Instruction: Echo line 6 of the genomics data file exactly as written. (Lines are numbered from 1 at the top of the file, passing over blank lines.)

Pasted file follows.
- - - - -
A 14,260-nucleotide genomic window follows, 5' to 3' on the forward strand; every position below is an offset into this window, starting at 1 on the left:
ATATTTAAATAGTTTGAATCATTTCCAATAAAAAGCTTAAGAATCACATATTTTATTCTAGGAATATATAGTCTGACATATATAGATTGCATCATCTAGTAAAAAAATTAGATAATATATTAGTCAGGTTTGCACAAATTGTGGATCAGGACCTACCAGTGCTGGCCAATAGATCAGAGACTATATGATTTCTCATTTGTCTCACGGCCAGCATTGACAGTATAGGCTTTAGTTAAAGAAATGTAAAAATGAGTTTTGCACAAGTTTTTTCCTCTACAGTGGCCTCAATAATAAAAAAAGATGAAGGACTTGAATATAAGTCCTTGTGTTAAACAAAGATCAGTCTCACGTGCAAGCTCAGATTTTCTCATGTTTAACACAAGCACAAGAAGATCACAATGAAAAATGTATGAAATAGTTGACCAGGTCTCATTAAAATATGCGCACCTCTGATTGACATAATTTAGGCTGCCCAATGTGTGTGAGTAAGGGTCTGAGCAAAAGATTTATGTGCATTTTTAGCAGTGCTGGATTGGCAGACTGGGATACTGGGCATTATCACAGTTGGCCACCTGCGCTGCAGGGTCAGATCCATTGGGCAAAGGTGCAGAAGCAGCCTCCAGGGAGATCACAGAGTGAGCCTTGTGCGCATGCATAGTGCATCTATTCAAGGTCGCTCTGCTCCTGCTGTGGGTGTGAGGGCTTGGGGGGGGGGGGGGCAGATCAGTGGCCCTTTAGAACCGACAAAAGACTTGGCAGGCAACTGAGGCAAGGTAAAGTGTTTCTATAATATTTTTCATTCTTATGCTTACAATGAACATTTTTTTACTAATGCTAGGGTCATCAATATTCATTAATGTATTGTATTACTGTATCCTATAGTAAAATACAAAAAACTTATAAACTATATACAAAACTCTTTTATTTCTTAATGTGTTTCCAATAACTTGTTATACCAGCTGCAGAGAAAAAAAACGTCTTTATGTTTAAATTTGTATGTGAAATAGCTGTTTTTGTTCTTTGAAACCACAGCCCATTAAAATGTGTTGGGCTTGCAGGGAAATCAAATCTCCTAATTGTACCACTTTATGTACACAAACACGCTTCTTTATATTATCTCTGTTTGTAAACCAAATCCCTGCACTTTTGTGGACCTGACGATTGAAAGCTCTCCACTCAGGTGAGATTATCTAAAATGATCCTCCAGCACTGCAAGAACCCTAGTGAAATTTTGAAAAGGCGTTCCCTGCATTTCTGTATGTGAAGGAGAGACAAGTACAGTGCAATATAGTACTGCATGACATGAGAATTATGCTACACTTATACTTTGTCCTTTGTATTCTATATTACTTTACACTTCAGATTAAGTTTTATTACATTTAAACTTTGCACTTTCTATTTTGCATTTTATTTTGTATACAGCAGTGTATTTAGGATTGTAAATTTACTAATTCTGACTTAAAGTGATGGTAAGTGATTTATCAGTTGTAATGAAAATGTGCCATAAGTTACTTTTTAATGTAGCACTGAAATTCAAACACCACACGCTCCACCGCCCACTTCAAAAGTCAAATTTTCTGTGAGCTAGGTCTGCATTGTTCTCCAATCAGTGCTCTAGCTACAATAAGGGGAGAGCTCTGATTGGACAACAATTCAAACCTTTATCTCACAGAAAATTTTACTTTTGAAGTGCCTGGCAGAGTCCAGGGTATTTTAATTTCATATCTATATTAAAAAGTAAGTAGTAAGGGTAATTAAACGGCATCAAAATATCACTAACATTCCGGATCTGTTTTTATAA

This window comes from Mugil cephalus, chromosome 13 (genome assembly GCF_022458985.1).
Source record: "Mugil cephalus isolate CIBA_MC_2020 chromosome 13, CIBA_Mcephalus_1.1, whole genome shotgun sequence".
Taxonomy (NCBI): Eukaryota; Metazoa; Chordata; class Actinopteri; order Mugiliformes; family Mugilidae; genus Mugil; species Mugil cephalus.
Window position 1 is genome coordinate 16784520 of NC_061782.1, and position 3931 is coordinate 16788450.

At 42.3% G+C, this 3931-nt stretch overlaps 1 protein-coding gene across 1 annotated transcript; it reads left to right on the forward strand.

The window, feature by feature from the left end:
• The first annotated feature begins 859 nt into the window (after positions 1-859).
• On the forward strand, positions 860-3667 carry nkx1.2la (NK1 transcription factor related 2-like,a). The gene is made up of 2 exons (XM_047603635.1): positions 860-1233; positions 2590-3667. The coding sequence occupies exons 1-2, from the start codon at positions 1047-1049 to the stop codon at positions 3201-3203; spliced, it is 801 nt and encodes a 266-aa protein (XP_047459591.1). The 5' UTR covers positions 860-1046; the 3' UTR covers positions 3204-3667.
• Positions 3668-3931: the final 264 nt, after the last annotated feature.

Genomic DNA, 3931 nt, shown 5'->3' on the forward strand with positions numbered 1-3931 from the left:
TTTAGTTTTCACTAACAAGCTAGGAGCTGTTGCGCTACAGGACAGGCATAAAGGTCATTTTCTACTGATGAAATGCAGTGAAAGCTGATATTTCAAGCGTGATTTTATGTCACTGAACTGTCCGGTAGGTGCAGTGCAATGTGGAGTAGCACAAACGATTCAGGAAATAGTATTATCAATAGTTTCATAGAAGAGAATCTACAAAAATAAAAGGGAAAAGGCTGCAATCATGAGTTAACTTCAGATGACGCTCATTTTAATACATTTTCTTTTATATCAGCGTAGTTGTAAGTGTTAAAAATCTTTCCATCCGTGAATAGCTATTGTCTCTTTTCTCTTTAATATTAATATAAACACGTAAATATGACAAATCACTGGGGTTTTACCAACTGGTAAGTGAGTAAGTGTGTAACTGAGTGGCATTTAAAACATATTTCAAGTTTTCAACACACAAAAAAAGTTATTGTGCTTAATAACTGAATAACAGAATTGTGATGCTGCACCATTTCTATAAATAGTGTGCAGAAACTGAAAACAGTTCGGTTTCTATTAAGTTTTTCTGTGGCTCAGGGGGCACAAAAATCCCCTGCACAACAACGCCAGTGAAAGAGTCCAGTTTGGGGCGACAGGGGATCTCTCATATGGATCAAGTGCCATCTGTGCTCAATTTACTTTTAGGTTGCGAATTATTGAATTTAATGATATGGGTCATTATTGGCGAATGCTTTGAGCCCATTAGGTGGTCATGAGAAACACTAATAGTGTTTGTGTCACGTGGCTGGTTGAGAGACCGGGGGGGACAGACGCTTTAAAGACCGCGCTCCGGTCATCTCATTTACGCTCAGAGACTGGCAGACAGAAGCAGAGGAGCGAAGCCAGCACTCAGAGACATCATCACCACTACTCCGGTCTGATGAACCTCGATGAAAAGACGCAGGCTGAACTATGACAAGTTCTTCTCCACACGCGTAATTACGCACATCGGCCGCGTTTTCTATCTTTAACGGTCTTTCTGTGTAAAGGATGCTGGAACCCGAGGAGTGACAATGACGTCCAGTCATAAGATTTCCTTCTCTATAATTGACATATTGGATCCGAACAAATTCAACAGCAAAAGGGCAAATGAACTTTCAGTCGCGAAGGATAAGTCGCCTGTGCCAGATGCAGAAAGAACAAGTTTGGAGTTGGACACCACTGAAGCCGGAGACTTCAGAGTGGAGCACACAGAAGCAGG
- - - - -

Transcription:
Window position 1 is genome coordinate 16784520 of NC_061782.1, and position 3931 is coordinate 16788450.